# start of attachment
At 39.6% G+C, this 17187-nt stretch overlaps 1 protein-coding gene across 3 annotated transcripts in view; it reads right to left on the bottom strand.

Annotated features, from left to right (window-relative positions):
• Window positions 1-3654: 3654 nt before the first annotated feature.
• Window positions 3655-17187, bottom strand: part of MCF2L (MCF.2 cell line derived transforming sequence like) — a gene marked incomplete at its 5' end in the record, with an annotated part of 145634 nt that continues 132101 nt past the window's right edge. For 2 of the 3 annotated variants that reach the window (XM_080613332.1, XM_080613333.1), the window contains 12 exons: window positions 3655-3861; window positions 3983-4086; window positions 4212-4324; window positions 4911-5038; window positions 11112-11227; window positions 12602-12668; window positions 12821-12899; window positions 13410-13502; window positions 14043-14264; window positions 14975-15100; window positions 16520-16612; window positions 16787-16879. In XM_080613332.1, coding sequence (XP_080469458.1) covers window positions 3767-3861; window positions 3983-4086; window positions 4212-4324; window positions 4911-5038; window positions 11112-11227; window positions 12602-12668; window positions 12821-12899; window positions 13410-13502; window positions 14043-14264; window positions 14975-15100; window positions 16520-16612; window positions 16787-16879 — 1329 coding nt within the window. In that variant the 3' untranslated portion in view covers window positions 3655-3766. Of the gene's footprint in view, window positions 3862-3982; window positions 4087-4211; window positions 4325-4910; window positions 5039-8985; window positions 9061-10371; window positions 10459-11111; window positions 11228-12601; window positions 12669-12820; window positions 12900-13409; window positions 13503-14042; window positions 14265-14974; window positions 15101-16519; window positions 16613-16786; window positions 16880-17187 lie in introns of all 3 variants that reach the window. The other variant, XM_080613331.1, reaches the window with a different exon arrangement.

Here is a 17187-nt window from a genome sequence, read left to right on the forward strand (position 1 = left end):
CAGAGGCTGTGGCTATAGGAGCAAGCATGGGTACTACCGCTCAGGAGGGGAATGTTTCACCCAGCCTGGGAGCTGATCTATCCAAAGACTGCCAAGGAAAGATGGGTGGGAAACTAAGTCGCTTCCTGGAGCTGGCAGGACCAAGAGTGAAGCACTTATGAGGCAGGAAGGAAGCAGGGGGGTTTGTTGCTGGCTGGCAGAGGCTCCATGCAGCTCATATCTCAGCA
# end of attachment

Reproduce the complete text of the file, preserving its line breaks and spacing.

At 39.6% G+C, this 17187-nt stretch overlaps 1 protein-coding gene across 3 annotated transcripts in view; it reads right to left on the bottom strand.

Annotated features, from left to right (window-relative positions):
• Window positions 1-3654: 3654 nt before the first annotated feature.
• Window positions 3655-17187, bottom strand: part of MCF2L (MCF.2 cell line derived transforming sequence like) — a gene marked incomplete at its 5' end in the record, with an annotated part of 145634 nt that continues 132101 nt past the window's right edge. For 2 of the 3 annotated variants that reach the window (XM_080613332.1, XM_080613333.1), the window contains 12 exons: window positions 3655-3861; window positions 3983-4086; window positions 4212-4324; window positions 4911-5038; window positions 11112-11227; window positions 12602-12668; window positions 12821-12899; window positions 13410-13502; window positions 14043-14264; window positions 14975-15100; window positions 16520-16612; window positions 16787-16879. In XM_080613332.1, coding sequence (XP_080469458.1) covers window positions 3767-3861; window positions 3983-4086; window positions 4212-4324; window positions 4911-5038; window positions 11112-11227; window positions 12602-12668; window positions 12821-12899; window positions 13410-13502; window positions 14043-14264; window positions 14975-15100; window positions 16520-16612; window positions 16787-16879 — 1329 coding nt within the window. In that variant the 3' untranslated portion in view covers window positions 3655-3766. Of the gene's footprint in view, window positions 3862-3982; window positions 4087-4211; window positions 4325-4910; window positions 5039-8985; window positions 9061-10371; window positions 10459-11111; window positions 11228-12601; window positions 12669-12820; window positions 12900-13409; window positions 13503-14042; window positions 14265-14974; window positions 15101-16519; window positions 16613-16786; window positions 16880-17187 lie in introns of all 3 variants that reach the window. The other variant, XM_080613331.1, reaches the window with a different exon arrangement.

Here is a 17187-nt window from a genome sequence, read left to right on the forward strand (position 1 = left end):
CAGAGGCTGTGGCTATAGGAGCAAGCATGGGTACTACCGCTCAGGAGGGGAATGTTTCACCCAGCCTGGGAGCTGATCTATCCAAAGACTGCCAAGGAAAGATGGGTGGGAAACTAAGTCGCTTCCTGGAGCTGGCAGGACCAAGAGTGAAGCACTTATGAGGCAGGAAGGAAGCAGGGGGGTTTGTTGCTGGCTGGCAGAGGCTCCATGCAGCTCATATCTCAGCA